date:LEIDEN UNIV,INST LORENTZ,2300 RA LEIDEN,NETHERLANDS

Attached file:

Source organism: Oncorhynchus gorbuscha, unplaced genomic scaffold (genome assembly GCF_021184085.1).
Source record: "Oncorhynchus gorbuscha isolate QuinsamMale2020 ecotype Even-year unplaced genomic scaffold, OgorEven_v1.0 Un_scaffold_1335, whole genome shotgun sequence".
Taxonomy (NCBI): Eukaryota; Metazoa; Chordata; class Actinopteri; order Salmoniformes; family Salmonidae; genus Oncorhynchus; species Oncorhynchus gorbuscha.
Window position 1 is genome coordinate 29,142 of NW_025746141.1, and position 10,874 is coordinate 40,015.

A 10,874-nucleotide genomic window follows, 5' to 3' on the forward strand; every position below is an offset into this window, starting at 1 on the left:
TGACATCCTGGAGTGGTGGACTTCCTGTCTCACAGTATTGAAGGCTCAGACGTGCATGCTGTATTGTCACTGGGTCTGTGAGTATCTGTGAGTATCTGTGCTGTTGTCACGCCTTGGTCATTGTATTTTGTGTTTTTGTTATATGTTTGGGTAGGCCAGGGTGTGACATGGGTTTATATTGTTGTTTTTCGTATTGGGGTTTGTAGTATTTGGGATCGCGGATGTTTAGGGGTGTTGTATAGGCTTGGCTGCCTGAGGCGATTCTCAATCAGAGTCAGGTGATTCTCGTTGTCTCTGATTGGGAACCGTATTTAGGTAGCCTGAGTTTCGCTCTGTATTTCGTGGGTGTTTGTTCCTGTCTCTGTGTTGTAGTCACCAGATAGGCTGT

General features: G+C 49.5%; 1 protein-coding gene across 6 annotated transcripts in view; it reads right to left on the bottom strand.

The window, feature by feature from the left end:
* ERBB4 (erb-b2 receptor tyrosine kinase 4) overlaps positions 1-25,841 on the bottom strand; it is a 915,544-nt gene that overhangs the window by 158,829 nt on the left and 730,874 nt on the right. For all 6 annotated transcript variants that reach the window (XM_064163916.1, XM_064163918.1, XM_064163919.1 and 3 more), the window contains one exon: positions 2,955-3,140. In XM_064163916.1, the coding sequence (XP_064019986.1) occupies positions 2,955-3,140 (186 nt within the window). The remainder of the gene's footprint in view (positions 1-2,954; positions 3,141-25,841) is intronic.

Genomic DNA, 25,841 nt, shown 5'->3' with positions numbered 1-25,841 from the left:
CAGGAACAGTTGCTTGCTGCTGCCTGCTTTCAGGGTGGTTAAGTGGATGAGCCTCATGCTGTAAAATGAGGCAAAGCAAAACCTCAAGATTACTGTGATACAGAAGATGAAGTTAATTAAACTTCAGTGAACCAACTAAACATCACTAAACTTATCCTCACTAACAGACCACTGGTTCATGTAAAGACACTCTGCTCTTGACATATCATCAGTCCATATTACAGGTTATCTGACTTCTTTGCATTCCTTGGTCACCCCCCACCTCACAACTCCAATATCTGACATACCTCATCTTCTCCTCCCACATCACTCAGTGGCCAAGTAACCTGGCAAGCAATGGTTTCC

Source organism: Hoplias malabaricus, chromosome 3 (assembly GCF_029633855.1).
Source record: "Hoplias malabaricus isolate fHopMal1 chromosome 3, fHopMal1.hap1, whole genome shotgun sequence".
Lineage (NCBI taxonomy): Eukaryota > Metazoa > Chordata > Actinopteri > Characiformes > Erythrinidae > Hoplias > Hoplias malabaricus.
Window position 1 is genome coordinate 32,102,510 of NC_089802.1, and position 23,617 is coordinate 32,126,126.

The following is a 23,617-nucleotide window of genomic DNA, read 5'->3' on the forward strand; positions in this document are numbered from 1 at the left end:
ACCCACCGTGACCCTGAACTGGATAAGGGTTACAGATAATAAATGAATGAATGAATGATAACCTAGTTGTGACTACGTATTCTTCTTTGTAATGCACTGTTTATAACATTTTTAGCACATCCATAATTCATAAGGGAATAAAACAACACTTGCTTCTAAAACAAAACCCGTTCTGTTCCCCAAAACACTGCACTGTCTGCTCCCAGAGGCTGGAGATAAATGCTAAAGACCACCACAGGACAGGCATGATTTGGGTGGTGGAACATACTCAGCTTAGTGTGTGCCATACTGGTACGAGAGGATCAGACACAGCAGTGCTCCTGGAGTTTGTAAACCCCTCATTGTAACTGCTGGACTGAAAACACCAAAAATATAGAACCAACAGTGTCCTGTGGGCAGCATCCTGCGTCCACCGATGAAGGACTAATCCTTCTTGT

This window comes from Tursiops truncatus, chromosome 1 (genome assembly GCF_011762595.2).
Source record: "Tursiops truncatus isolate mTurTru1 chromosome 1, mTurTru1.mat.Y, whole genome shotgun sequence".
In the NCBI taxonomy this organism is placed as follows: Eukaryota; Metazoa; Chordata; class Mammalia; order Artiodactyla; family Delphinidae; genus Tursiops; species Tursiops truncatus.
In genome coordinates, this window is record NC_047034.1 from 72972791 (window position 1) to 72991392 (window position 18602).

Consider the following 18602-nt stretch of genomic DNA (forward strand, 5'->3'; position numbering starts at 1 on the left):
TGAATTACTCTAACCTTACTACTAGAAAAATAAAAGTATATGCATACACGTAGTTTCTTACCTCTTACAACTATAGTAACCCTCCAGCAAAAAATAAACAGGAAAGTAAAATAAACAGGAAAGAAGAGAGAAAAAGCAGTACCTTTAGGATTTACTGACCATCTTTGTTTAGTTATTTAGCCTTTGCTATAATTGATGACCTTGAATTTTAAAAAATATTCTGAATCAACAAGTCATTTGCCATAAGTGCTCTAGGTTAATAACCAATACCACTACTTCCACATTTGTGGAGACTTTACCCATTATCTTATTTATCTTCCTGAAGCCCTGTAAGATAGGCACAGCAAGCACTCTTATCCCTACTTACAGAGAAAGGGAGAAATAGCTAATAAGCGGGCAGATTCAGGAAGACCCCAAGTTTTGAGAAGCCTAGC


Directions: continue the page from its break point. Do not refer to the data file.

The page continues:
Within the Ginzburg-Landau theory, which is quantitatively correct for classical superconductors, it is shown that a type-I superconductor can display an interface delocalization or ''wetting'' transition, in which a macroscopically thick superconducting layer intrudes from the surface into the bulk normal phase. The condition for this transition to occur is that the superconducting order parameter \psi\(2) is enhanced at the surface. This corresponds to a negative surface extrapolation length b. The wetting transition takes place at built two-phase coexistence of normal and superconducting phases, at a temperature T-D below the critical temperature T-c, and at magnetic field H-D = H-c(TD). The field is applied parallel to the surface. Surprisingly, the order of the wetting transition is controlled by a bulk material constant, the Ginzburg-Landau parameter kappa. This is very unusual, since in other systems (fluids, Ising magnets,...) the order of the wetting transition depends on surface parameters that are difficult to determine or control. For superconductors, first-order wetting is predicted for 0 less than or equal to kappa<0.374, and critical wetting for 0.374<kappa<1/root 2. In the case of first-order wetting, the prewetting extension is also found. Unlike in standard wetting problems, the prewetting line does not terminate at a critical point but changes from first to second order at a tricritical point. Twinning-plane superconductivity (TPS) is reinterpreted as a prewetting phenomenon. The possibility of critical wetting in superconductors is especially interesting because this phenomenon has largely eluded experimental verification in any system until now. Furthermore, superconductors provide a realization of wetting in systems with short-range (exponentially decaying) interactions. This is very different from the usual long-range (algebraically decaying) interactions, such as van der Waals forces, and has important consequences for the wetting characteristics.